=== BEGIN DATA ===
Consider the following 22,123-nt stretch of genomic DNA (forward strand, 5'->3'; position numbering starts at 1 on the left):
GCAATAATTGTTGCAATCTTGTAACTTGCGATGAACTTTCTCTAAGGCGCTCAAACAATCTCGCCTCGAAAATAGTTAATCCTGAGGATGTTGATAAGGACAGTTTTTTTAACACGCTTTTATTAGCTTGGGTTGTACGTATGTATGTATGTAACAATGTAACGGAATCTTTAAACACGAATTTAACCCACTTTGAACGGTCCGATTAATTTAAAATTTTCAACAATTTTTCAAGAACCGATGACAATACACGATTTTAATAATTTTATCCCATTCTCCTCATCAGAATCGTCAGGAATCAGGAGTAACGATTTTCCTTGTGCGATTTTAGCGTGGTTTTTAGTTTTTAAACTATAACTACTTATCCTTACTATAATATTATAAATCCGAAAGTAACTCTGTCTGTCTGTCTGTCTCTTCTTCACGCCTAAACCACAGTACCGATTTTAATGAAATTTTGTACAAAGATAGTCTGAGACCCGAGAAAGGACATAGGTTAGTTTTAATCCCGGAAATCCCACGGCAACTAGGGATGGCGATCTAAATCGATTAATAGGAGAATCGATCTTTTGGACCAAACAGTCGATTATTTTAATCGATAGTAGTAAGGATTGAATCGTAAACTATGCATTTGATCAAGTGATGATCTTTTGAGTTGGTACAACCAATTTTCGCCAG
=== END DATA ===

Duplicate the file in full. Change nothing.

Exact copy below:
Consider the following 22,123-nt stretch of genomic DNA (forward strand, 5'->3'; position numbering starts at 1 on the left):
GCAATAATTGTTGCAATCTTGTAACTTGCGATGAACTTTCTCTAAGGCGCTCAAACAATCTCGCCTCGAAAATAGTTAATCCTGAGGATGTTGATAAGGACAGTTTTTTTAACACGCTTTTATTAGCTTGGGTTGTACGTATGTATGTATGTAACAATGTAACGGAATCTTTAAACACGAATTTAACCCACTTTGAACGGTCCGATTAATTTAAAATTTTCAACAATTTTTCAAGAACCGATGACAATACACGATTTTAATAATTTTATCCCATTCTCCTCATCAGAATCGTCAGGAATCAGGAGTAACGATTTTCCTTGTGCGATTTTAGCGTGGTTTTTAGTTTTTAAACTATAACTACTTATCCTTACTATAATATTATAAATCCGAAAGTAACTCTGTCTGTCTGTCTGTCTCTTCTTCACGCCTAAACCACAGTACCGATTTTAATGAAATTTTGTACAAAGATAGTCTGAGACCCGAGAAAGGACATAGGTTAGTTTTAATCCCGGAAATCCCACGGCAACTAGGGATGGCGATCTAAATCGATTAATAGGAGAATCGATCTTTTGGACCAAACAGTCGATTATTTTAATCGATAGTAGTAAGGATTGAATCGTAAACTATGCATTTGATCAAGTGATGATCTTTTGAGTTGGTACAACCAATTTTCGCCAG